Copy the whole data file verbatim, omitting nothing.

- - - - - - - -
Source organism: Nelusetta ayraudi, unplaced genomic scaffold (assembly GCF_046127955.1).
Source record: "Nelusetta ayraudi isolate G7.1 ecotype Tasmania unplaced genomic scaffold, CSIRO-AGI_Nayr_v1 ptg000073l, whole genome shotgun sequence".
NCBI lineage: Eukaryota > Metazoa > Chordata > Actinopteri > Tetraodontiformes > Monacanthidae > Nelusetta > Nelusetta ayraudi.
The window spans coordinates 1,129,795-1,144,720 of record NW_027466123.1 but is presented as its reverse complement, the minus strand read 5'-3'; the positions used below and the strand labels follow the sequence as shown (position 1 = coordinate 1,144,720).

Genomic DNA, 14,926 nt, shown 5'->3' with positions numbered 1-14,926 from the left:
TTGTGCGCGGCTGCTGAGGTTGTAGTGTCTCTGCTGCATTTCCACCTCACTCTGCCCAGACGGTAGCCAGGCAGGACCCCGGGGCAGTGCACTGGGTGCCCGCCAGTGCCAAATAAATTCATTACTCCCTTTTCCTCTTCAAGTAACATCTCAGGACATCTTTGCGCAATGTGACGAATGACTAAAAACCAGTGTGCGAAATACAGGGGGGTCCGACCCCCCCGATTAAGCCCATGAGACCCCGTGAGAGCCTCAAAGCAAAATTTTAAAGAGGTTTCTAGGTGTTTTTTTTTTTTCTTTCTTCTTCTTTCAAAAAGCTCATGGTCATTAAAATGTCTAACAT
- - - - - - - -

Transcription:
Source organism: Nelusetta ayraudi, unplaced genomic scaffold (assembly GCF_046127955.1).
Source record: "Nelusetta ayraudi isolate G7.1 ecotype Tasmania unplaced genomic scaffold, CSIRO-AGI_Nayr_v1 ptg000073l, whole genome shotgun sequence".
NCBI lineage: Eukaryota > Metazoa > Chordata > Actinopteri > Tetraodontiformes > Monacanthidae > Nelusetta > Nelusetta ayraudi.
The window spans coordinates 1,129,795-1,144,720 of record NW_027466123.1 but is presented as its reverse complement, the minus strand read 5'-3'; the positions used below and the strand labels follow the sequence as shown (position 1 = coordinate 1,144,720).

Genomic DNA, 14,926 nt, shown 5'->3' with positions numbered 1-14,926 from the left:
TTGTGCGCGGCTGCTGAGGTTGTAGTGTCTCTGCTGCATTTCCACCTCACTCTGCCCAGACGGTAGCCAGGCAGGACCCCGGGGCAGTGCACTGGGTGCCCGCCAGTGCCAAATAAATTCATTACTCCCTTTTCCTCTTCAAGTAACATCTCAGGACATCTTTGCGCAATGTGACGAATGACTAAAAACCAGTGTGCGAAATACAGGGGGGTCCGACCCCCCCGATTAAGCCCATGAGACCCCGTGAGAGCCTCAAAGCAAAATTTTAAAGAGGTTTCTAGGTGTTTTTTTTTTTTCTTTCTTCTTCTTTCAAAAAGCTCATGGTCATTAAAATGTCTAACAT